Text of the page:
The man shot and killed last week was an unintended target, police say.
Jatinder “Michael” Sandhu was sitting in a car with a friend on Saturday (July 23) at about 10:20 p.m. in the 14300-block of 90A Avenue when another car pulled up and opened fire.
Sandhu was fatally struck by a bullet and his friend was injured. He is in hospital and is expected to survive.
Neither of the two victims are believed to be part of the recent drug turf dispute that has been responsible for a majority of the 49 shootings so far this year in Surrey.
“Mr. Sandhu does not possess a criminal record nor was he believed to be involved in the current conflict,” Staff Sgt. Jennifer Pound of the Integrated Homicide Investigation Team (IHIT) said in a release this week. “The driver of the vehicle, who also does not possess a criminal record, remains in hospital and is expected to make a full recovery.”
Mayor Linda Hepner said Wednesday she was mortified to hear someone not involved in the criminal lifestyle has been killed in the gun violence.
“It was part of the worst nightmare conversations that I’ve had in the past that some innocent would be involved,” Hepner said. “I have the greatest of sympathy for the family suffering a loss.”
There have been no special instructions to the police after the fatal shooting, Hepner said.
“The RCMP are doing a yeoman’s job of gathering the types of evidence that we need,” Hepner said. “In God’s good time, all of those (responsible) will pay a price.”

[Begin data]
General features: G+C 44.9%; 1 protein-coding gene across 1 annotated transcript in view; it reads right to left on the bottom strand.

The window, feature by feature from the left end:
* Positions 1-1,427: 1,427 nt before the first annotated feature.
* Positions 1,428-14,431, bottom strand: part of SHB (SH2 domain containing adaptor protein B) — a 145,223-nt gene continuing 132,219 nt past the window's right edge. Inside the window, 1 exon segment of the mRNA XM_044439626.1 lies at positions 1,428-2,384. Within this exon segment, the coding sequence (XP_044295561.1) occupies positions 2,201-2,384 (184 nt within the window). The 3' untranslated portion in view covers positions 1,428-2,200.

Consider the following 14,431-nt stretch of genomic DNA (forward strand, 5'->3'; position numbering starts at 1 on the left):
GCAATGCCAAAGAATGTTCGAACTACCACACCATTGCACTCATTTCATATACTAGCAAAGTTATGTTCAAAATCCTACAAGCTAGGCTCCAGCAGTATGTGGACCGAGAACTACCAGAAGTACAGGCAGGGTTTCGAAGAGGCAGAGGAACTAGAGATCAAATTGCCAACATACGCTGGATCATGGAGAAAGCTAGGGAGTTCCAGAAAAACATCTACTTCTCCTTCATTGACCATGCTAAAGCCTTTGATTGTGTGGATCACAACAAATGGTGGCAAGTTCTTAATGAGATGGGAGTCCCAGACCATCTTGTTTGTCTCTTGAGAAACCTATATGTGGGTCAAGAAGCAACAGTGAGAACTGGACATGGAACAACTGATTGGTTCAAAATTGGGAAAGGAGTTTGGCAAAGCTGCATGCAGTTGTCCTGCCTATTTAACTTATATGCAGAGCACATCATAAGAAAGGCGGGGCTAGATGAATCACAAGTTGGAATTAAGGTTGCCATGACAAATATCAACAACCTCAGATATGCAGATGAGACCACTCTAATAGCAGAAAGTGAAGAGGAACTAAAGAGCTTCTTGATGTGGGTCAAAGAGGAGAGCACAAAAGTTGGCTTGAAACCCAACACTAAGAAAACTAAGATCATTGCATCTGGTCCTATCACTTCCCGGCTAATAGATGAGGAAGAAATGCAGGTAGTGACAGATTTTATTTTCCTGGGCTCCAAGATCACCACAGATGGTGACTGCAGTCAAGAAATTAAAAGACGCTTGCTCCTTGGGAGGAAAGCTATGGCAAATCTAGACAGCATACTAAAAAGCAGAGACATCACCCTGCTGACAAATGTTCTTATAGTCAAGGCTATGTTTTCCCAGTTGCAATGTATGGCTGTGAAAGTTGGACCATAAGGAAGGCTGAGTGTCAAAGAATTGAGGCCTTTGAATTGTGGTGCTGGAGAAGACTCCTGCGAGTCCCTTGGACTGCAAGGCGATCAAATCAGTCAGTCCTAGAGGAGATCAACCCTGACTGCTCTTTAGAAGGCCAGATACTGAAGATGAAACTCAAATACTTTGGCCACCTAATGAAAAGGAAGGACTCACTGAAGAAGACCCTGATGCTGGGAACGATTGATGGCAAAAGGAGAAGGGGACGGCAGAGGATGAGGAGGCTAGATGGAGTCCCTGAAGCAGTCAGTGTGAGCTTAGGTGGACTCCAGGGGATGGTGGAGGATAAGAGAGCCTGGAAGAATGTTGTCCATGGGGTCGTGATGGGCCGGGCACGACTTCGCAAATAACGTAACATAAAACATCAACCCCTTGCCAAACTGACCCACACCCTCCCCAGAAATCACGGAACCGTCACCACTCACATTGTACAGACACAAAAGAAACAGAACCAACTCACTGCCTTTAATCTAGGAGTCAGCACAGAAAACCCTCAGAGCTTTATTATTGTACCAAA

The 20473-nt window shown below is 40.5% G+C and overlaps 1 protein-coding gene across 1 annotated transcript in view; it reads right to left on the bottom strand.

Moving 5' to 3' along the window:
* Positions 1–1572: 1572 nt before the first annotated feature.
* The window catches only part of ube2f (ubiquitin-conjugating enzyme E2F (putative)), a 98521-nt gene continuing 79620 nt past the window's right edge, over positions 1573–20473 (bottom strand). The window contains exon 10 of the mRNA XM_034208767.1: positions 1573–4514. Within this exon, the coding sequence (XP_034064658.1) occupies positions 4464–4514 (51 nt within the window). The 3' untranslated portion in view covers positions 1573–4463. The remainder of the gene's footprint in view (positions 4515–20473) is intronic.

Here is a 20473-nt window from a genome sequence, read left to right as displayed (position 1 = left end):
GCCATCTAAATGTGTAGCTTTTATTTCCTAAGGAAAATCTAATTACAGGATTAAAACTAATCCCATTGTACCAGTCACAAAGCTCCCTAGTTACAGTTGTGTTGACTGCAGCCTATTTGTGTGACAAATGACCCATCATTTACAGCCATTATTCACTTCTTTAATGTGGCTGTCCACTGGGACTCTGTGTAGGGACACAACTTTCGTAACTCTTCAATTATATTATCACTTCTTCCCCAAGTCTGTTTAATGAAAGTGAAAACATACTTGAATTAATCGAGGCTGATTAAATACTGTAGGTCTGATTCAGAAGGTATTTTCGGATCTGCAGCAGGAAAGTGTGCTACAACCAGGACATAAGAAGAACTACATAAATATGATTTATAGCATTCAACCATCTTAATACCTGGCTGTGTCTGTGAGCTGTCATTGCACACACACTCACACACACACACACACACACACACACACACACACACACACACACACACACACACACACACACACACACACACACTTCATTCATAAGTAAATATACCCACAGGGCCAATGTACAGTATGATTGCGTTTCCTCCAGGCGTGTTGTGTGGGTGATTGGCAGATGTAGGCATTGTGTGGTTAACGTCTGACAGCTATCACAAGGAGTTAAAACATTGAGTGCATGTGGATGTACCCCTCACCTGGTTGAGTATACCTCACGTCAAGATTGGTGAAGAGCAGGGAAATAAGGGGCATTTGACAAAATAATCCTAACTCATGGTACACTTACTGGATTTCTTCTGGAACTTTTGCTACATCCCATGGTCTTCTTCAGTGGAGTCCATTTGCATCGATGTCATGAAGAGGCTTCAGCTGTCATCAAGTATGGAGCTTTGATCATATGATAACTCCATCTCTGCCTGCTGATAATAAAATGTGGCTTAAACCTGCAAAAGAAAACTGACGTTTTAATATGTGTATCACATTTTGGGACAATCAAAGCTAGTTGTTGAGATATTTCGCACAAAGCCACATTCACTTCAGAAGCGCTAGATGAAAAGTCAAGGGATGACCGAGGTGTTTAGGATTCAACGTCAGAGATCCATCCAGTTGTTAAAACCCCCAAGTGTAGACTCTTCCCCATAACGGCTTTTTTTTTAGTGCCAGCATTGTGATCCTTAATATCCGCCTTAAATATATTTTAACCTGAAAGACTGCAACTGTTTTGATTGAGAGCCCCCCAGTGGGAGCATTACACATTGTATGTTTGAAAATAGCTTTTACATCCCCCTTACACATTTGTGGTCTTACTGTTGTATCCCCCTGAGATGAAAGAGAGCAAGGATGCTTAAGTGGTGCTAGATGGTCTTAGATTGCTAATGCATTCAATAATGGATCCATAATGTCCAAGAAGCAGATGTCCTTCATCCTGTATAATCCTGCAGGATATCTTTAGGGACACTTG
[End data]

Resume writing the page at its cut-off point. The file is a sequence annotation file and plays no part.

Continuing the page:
A suspect was seen fleeing the scene in a grey or silver Infiniti SUV (unknown year) and IHIT is asking for public assistance in finding it.
Police are classifying this as a targeted shooting and the result of the current drug conflict in Surrey, even though the two victims are not likely the intended targets.
“Police would like to remind individuals that just because you’re not directly involved in criminal activity or violence as a result of conflict, does not mean that you’re immune to the associated risks,” Pound said. “If you have friends or family members involved in this lifestyle, you could very well become inadvertent collateral damage to these violent disputes.”
Anyone with information is asked to call the IHIT tip-line at 1-877-551-4448, or call CrimeStoppers at 1-800-222-8477 or go to www.solvecrime.ca to remain anonymous.